With respect the order giving costs for the two advocates was not justified. I would dismiss the appeal with costs but first amend the decree of the High Court by limiting the order for costs to one advocate only. I would not alter the order for costs of the appeal as the defendant has scored only a minor success.
As Kneller JA and Chesoni Ag JA agree, it is so ordered.
JUDGMENT OF CHESONI, AG J A
I have had the advantage of reading the judgment of my brother Madan JA in draft and I fully agree with him what is said therein.
The appellants brought the agreement between the parties to an end by their letter of December 10, 1981, which read:
“By a letter dated August 25, 1981 our Consultants, M/s Acres International Limited drew your attention to the fact that the rate and standard at which you were executing the above contract was not satisfactory to both the consultants and ourselves. In the stated letter you were also warned that unless you improved on your performance the client might be compelled to terminate the contract.
As you did not heed the warning sounded by our Consultants you are, in our judgment, in default on the contract. In the circumstances, therefore, we hereby notify you that in accordance with Clause 4, 45, 1, 3 contract CC61000-01 between your company and ourselves is hereby terminated.”
The appellants showed little, if any, respect for the contract which was the basis upon which either party or both could refer the settlement of disputes to arbitration. Termination of the contract was done with full knowledge of the provisions therein, including the one to go to arbitration, and which the appellants did not invoke, prior December 10, 1981. It is doubtful whether a party who has unilaterally repudiated a contract should be allowed to rely on it when he chooses to do so.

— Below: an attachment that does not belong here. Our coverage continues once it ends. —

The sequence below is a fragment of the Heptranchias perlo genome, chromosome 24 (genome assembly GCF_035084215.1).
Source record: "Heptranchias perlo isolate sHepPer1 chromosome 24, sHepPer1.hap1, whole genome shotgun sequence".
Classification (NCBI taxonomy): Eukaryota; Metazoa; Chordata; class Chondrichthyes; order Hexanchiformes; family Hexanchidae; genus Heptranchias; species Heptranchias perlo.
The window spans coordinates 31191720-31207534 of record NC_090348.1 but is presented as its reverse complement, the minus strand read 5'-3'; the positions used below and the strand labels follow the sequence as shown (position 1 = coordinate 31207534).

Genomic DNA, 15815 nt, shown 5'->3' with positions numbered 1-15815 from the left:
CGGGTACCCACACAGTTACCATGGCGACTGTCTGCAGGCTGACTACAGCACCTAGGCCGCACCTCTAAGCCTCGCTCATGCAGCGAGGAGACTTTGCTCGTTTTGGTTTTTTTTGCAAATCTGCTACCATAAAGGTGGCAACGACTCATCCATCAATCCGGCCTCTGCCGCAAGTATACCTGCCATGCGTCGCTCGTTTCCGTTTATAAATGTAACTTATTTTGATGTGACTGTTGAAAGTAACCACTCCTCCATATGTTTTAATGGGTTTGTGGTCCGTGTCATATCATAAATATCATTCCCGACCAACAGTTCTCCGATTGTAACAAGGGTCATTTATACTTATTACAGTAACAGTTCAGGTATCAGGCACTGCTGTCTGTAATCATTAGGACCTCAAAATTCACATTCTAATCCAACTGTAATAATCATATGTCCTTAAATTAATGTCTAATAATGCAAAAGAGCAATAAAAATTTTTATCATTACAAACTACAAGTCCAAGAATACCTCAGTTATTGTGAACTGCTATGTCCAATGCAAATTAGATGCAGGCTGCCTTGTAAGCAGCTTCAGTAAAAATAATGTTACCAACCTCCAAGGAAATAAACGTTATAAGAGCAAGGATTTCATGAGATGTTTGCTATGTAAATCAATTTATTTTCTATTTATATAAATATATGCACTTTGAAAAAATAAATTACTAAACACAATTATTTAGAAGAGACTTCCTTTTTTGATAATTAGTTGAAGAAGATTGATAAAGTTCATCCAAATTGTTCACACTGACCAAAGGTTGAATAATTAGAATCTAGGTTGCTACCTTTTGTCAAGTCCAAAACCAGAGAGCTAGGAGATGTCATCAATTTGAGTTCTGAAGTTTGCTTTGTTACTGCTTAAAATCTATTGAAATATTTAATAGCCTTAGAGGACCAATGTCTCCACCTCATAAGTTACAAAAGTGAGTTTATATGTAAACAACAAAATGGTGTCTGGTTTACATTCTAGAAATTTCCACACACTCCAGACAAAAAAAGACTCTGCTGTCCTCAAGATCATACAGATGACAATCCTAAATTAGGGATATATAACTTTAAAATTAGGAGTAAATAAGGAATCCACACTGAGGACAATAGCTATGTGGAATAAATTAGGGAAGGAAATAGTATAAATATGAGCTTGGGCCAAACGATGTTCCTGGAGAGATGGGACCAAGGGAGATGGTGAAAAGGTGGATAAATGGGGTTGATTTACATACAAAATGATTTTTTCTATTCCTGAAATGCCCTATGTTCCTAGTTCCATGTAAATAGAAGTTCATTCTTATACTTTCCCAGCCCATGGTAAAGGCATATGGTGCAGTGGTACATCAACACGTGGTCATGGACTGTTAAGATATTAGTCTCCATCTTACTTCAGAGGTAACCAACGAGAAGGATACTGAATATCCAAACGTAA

The disputes to be referred to arbitration were stated in Clause 4, 57, 1 and they were on:
It would appear termination of the contract or dispute over the quality of work or payment did not fall within the matters to be referred to arbitration.
Had it been otherwise the appellants would have gone to arbitration before terminating the contract.
M/s Acres were the appellants’ Consultants and they had given the warning about the standard of work by the respondent which formed the ground for termination of the contract between the parties; the respondents were entitled, in the circumstances, to say that M/s Acres would not act impartially.
In my opinion the above three grounds are enough to justify the Learned Judge’s finding that the matter should not be referred to arbitration in accordance with the provisions on the agreement.
It was not enough for the appellants to say that they were ready and willing to go to arbitration. They should have gone further and demonstrated their willingness and readiness to do so by taking active steps to refer the matter to arbitration for such reference was the duty of both parties. In the letter of February 5, 1981 by the respondents even after the contract had been terminated the appellants were given time to refer the disputes to arbitration, but they did nothing.
I would not say, in view of the foregoing reasons that the learned judge exercised his discretion wrongly. I would dismiss this appeal with costs on the lines suggested by Madan JA.
JUDGMENT OF KNELLER, J A
I agree with the judgment of Madan JA and the orders he proposes should follow it.
Dated and delivered at Nairobi this 21st day of November, 1983.
JUDGE OF APPEAL
JUDGE OF APPEAL
Ag. JUDGE OF APPEAL
I certify that this is a true copy of the original